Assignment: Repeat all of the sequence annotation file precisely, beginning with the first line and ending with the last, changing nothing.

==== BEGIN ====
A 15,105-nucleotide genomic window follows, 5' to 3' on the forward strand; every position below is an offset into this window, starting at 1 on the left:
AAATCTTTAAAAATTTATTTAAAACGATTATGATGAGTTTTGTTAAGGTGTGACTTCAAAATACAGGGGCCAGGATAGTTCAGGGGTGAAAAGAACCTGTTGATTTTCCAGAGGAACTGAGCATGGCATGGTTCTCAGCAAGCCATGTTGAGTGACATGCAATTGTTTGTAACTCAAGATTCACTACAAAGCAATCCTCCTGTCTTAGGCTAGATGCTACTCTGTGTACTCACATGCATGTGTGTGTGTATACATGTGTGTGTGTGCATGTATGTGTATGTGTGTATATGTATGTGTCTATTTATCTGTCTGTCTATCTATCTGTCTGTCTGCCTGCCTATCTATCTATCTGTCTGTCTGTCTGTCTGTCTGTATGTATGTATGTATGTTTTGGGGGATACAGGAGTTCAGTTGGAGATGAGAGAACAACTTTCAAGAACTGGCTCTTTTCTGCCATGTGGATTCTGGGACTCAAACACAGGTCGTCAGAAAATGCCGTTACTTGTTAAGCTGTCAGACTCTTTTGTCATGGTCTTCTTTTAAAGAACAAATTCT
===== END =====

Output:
A 15,105-nucleotide genomic window follows, 5' to 3' on the forward strand; every position below is an offset into this window, starting at 1 on the left:
AAATCTTTAAAAATTTATTTAAAACGATTATGATGAGTTTTGTTAAGGTGTGACTTCAAAATACAGGGGCCAGGATAGTTCAGGGGTGAAAAGAACCTGTTGATTTTCCAGAGGAACTGAGCATGGCATGGTTCTCAGCAAGCCATGTTGAGTGACATGCAATTGTTTGTAACTCAAGATTCACTACAAAGCAATCCTCCTGTCTTAGGCTAGATGCTACTCTGTGTACTCACATGCATGTGTGTGTGTATACATGTGTGTGTGTGCATGTATGTGTATGTGTGTATATGTATGTGTCTATTTATCTGTCTGTCTATCTATCTGTCTGTCTGCCTGCCTATCTATCTATCTGTCTGTCTGTCTGTCTGTCTGTATGTATGTATGTATGTTTTGGGGGATACAGGAGTTCAGTTGGAGATGAGAGAACAACTTTCAAGAACTGGCTCTTTTCTGCCATGTGGATTCTGGGACTCAAACACAGGTCGTCAGAAAATGCCGTTACTTGTTAAGCTGTCAGACTCTTTTGTCATGGTCTTCTTTTAAAGAACAAATTCT